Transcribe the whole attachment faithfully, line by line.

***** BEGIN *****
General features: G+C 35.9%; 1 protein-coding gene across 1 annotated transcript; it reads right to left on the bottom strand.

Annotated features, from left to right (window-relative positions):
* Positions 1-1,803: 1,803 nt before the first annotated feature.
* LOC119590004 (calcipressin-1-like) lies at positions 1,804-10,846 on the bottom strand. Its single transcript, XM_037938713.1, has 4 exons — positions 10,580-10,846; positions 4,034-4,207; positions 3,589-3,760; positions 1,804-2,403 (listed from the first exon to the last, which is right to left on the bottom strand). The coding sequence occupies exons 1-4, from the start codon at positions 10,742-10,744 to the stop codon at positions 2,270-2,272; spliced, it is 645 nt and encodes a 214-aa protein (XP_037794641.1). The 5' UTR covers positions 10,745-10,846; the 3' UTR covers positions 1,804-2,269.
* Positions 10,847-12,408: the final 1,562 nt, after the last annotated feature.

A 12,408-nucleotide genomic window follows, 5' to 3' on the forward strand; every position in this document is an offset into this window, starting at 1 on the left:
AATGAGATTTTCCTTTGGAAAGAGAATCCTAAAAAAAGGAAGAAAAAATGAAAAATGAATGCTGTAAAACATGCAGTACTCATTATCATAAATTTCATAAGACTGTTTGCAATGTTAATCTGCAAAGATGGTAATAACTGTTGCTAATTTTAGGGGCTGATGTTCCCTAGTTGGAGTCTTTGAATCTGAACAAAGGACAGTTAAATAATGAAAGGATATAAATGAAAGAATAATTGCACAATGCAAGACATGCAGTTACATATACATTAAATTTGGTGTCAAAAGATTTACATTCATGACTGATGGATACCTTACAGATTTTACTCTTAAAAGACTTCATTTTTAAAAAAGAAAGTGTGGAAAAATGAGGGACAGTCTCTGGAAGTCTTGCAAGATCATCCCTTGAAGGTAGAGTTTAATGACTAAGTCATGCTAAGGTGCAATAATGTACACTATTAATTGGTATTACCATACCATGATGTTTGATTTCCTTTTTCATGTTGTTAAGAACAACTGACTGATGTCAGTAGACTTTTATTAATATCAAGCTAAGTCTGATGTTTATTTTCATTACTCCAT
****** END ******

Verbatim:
General features: G+C 35.9%; 1 protein-coding gene across 1 annotated transcript; it reads right to left on the bottom strand.

Annotated features, from left to right (window-relative positions):
* Positions 1-1,803: 1,803 nt before the first annotated feature.
* LOC119590004 (calcipressin-1-like) lies at positions 1,804-10,846 on the bottom strand. Its single transcript, XM_037938713.1, has 4 exons — positions 10,580-10,846; positions 4,034-4,207; positions 3,589-3,760; positions 1,804-2,403 (listed from the first exon to the last, which is right to left on the bottom strand). The coding sequence occupies exons 1-4, from the start codon at positions 10,742-10,744 to the stop codon at positions 2,270-2,272; spliced, it is 645 nt and encodes a 214-aa protein (XP_037794641.1). The 5' UTR covers positions 10,745-10,846; the 3' UTR covers positions 1,804-2,269.
* Positions 10,847-12,408: the final 1,562 nt, after the last annotated feature.

A 12,408-nucleotide genomic window follows, 5' to 3' on the forward strand; every position in this document is an offset into this window, starting at 1 on the left:
AATGAGATTTTCCTTTGGAAAGAGAATCCTAAAAAAAGGAAGAAAAAATGAAAAATGAATGCTGTAAAACATGCAGTACTCATTATCATAAATTTCATAAGACTGTTTGCAATGTTAATCTGCAAAGATGGTAATAACTGTTGCTAATTTTAGGGGCTGATGTTCCCTAGTTGGAGTCTTTGAATCTGAACAAAGGACAGTTAAATAATGAAAGGATATAAATGAAAGAATAATTGCACAATGCAAGACATGCAGTTACATATACATTAAATTTGGTGTCAAAAGATTTACATTCATGACTGATGGATACCTTACAGATTTTACTCTTAAAAGACTTCATTTTTAAAAAAGAAAGTGTGGAAAAATGAGGGACAGTCTCTGGAAGTCTTGCAAGATCATCCCTTGAAGGTAGAGTTTAATGACTAAGTCATGCTAAGGTGCAATAATGTACACTATTAATTGGTATTACCATACCATGATGTTTGATTTCCTTTTTCATGTTGTTAAGAACAACTGACTGATGTCAGTAGACTTTTATTAATATCAAGCTAAGTCTGATGTTTATTTTCATTACTCCAT